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I’m back with another Cricut post! This time using the Cricut Easypress 2 alongside the Cricut Explore Air 2! When partnering with Cricut I knew without a doubt that I’d A.) Be Cricut-ing my life away B.) Making all-of-the-shirts. When I found out I would be working with the Easypress 2, I was even more excited because I have this huge heat press down in the basement… still in its box because I don’t know where to put it and well, it’s probably just gon stay down there for when I do bulk projects. For now though, I’m testing out the wonderful Easypress 2 with small projects for my family and friends. Seriously, if you’d like me to make you something, I’m only an email away. 🙂
In the spirit of the holidays, I created two shirts for Kiki using designs I created two years ago for my store. I’m thinking about offering both designs again (different shirts, colors, and vinyl). For today’s share though, I used Cricut brand vinyl and cotton/poly blend shirts I grabbed at Walmart.
I like to be resourceful as possible, so I was able to fit both designs on one 12 x 12 mat so that I wouldn’t need two sheets of vinyl. In Cricut Design Space, I uploaded the two images I had already designed in Photoshop. Then, I loaded both images onto the same project and flattened them both together so they’d both be cut on the same piece of vinyl.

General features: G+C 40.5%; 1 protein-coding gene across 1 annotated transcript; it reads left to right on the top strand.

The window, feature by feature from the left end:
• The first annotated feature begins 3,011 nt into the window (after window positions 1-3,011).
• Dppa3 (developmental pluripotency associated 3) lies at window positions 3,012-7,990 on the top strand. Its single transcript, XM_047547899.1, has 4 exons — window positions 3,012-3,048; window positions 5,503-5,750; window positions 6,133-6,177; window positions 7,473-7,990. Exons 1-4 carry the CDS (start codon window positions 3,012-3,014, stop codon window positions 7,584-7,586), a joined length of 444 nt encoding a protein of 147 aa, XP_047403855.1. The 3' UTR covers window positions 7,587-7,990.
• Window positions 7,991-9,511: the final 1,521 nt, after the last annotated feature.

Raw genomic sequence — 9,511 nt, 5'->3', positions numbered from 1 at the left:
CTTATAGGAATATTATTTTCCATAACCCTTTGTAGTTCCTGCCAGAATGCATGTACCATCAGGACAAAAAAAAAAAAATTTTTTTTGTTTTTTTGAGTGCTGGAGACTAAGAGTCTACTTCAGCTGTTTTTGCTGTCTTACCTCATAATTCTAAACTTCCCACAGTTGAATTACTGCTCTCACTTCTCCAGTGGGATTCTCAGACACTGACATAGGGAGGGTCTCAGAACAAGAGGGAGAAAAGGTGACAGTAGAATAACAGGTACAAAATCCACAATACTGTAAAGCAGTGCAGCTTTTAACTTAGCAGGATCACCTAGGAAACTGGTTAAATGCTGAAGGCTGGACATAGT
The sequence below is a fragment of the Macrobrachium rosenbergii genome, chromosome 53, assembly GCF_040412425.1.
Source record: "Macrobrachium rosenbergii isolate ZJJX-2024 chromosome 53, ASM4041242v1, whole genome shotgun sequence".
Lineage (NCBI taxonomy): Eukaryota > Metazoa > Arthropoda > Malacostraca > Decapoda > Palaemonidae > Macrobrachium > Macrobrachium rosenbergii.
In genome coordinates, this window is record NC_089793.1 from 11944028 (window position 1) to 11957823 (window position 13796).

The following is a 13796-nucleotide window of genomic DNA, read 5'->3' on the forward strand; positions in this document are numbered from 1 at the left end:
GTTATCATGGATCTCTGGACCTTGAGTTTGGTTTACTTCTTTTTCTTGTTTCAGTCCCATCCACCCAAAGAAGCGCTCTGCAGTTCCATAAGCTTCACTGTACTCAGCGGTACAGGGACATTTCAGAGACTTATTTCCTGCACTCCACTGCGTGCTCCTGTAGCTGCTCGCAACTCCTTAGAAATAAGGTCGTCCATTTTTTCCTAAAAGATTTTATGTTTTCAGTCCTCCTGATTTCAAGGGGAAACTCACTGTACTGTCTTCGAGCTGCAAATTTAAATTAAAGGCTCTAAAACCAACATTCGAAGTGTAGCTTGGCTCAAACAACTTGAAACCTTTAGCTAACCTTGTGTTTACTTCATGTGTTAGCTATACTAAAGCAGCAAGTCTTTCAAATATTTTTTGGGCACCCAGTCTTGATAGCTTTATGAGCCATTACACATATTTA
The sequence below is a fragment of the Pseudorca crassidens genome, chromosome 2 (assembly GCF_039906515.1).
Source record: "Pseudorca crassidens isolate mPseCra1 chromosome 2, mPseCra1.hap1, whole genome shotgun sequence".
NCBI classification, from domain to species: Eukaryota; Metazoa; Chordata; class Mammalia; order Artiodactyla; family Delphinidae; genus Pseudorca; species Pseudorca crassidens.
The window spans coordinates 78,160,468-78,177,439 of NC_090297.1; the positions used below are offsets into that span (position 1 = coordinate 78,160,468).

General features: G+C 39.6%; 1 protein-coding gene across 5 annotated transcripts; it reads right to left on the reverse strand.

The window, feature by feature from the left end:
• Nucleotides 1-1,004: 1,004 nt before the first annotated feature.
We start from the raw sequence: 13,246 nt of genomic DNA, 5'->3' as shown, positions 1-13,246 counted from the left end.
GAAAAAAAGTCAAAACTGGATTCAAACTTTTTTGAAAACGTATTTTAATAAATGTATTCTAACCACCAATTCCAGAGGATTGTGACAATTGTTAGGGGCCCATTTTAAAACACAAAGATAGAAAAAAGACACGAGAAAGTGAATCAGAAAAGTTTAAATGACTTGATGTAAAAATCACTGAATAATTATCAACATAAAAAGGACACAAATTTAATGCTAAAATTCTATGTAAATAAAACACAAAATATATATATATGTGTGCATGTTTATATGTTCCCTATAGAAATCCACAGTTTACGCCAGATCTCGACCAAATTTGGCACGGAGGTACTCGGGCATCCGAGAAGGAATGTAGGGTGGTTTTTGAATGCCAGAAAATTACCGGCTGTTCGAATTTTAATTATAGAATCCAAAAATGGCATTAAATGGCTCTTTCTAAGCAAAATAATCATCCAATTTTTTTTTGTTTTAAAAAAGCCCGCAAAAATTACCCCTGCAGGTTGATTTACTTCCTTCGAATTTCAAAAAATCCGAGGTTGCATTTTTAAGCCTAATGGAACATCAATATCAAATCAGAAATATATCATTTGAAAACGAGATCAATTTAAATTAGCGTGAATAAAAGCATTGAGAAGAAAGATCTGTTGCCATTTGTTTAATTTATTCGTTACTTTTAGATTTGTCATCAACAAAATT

When working with iron-on vinyl, it’s important to mirror the image by selecting the Mirror button before sending the project to be cut. If you don’t do this, your iron-on design will be backwards. It’s also important to remember to place the vinyl on the mat shiny side down.
The Cricut Everyday Iron-On Vinyl was easy to work with. Removing the excess vinyl away from the design made me a little nervous, but it peeled away clean. I was afraid that I was going to accidentally take some of the design off with the excess, but all was well. Next, was to iron the design on to the shirt using the Cricut Easypress 2!
I set the Easypress to the recommended setting for a cotton/polyester blend shirt and Everyday Iron-On Vinyl. A temperature of 315 F was recommended, along with applying light pressure on top of the iron-on transfer for 30 seconds and 15 seconds on the back of the shirt. I allowed the shirt to cool down a bit and carefully peeled the transfer sheet away from the shirt. All in all, it was a very smooth application and I was THRILLED with the results. I noticed a tiny piece of the deer antler didn’t get enough heat, but that was easily remedied by going back over that little corner.
For the second shirt design, I used the same method. Now, Kiki has two festive shirts to jumpstart the holidays! I’m so excited to continue creating with my Cricut Explore and Easypress machines throughout the holidays and beyond! Now let me go plan my next project and I’ll be back with another post to share how it turned out!
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